If you like your educational information with a side of funny personal essay, this book is for you. If you like your funny personal essay with a side of educational information, this is also going to be a happy read. If you want an impartial travel guide with lists of five-star accommodations and local culinary delights, perhaps choose a different book from our travel guide section.

Thursday 13 October 2016

Fifteen Dogs

Fifteen Dogs
Fifteen Dogs

 by André Alexis
 I was first intrigued by this book when I saw it on the Globe and Mail’s “Best Books of 2015” list, because it involved two things I really like to read about:  dogs and mythology.  Fifteen Dogs: An Apologue, by André Alexis, opens with two of Zeus’ sons, Hermes and Apollo, wagering on whether animals that are given human intelligence will be happy.  What results from their bet is this often brutal yet thoughtful tale of 15 unsuspecting dogs that are given this “gift.”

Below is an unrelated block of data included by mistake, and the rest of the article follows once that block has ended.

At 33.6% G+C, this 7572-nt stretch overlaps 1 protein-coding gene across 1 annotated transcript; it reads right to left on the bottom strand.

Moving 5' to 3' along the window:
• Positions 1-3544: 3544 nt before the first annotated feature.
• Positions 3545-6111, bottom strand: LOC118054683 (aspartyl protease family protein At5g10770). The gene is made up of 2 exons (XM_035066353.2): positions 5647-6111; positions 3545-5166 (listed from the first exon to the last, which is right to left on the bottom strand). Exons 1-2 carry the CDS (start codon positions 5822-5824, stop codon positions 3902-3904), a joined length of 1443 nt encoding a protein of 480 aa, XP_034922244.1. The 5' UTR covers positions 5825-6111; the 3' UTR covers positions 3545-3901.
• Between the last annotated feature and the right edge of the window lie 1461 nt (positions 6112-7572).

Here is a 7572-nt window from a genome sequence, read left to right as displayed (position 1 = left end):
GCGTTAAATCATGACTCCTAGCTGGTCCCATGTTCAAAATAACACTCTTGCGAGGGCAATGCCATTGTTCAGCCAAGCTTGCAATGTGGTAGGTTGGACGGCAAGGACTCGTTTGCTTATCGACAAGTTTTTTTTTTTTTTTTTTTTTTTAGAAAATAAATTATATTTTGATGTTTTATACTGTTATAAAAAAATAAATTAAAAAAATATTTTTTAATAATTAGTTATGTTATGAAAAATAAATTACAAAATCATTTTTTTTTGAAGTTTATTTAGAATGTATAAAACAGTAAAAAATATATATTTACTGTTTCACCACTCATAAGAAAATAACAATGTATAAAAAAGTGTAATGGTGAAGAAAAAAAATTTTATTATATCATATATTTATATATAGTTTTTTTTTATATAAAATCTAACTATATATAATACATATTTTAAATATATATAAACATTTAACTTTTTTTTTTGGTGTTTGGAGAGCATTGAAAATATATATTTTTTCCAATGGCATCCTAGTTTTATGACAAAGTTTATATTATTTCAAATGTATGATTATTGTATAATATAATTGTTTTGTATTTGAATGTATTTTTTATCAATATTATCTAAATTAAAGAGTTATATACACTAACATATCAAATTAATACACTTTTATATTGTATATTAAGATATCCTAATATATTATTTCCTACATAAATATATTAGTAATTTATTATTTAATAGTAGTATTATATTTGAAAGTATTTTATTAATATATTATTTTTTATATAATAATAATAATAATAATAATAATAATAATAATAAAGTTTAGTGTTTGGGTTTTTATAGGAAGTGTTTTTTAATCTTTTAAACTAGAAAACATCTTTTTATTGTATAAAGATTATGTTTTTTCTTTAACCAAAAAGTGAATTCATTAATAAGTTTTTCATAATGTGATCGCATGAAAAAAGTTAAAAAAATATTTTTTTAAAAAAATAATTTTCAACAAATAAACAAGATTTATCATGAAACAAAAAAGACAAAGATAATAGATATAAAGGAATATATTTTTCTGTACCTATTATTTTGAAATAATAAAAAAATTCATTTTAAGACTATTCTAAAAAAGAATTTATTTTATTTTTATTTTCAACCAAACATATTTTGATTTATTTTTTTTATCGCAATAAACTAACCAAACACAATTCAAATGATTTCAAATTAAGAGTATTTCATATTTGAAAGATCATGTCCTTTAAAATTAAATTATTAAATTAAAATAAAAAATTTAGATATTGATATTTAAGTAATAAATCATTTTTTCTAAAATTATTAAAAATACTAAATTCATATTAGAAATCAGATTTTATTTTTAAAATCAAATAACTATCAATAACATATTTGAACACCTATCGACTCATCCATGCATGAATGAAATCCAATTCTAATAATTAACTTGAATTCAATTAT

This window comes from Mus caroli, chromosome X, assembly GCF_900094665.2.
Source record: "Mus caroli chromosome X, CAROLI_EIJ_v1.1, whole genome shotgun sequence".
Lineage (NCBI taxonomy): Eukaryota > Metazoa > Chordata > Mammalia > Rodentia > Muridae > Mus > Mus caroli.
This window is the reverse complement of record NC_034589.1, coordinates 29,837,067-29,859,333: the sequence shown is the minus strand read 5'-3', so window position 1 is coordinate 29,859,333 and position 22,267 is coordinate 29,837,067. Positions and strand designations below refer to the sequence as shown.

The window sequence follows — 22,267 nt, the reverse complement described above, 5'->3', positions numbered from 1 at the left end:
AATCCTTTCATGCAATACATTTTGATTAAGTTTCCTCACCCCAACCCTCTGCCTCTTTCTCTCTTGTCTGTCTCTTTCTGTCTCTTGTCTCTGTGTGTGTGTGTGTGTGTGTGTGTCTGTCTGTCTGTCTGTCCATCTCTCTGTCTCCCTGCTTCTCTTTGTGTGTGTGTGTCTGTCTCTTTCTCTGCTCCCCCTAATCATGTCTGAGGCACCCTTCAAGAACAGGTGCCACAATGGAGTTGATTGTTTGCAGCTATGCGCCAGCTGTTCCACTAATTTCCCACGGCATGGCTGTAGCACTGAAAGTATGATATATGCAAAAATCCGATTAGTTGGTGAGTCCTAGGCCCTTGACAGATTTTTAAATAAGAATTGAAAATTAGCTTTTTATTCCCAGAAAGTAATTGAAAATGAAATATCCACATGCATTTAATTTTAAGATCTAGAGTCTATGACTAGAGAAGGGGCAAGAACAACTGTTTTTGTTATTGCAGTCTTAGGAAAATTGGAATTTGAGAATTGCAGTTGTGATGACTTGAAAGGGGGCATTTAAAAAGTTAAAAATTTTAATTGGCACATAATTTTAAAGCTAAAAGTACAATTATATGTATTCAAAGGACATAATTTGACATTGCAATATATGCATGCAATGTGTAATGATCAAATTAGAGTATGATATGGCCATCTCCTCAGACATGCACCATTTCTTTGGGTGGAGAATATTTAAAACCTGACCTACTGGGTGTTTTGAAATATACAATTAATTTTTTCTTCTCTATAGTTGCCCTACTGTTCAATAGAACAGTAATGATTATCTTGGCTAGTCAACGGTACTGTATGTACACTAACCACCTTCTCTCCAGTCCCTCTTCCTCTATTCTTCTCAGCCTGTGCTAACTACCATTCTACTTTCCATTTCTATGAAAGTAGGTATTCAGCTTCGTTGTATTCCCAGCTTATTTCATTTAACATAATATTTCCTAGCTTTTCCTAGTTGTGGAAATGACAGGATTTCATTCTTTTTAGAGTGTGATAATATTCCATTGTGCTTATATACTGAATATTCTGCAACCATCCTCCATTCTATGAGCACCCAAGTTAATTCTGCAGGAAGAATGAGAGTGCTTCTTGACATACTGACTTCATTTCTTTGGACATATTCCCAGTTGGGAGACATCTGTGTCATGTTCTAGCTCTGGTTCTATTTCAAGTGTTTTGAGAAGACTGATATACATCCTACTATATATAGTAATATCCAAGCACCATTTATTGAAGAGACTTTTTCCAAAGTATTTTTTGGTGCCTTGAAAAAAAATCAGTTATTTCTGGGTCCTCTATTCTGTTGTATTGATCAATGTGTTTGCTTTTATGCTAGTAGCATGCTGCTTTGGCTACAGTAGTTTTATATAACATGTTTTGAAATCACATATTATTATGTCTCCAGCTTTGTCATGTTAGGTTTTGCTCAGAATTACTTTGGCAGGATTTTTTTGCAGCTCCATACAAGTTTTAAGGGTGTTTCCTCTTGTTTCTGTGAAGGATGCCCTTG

In discovering that they are able to think in human terms, with some of them learning to speak in the human language, the dogs are torn between their canine world with their natural dog instincts, and their new world of human consciousness. This divides the pack into those who embrace the new way and those who shun it and want to revert back to being dogs. Each of the dogs develops their own coping mechanisms to move forward in their new world, some seeking human companionship, others steadfastly rejecting any contact, some welcoming the freedom, others seeking ways to conform. The pack initially sets up their den in Toronto’s High Park, but soon enough the different reactions to their new fate leads to betrayal and bloodshed. At times, this tale reminded me of Lord of the Flies, with its somewhat expected breakdown of the pack as leaders emerge and assert themselves, and throughout it saddened me that this is in fact a statement on the state of affairs of the human condition.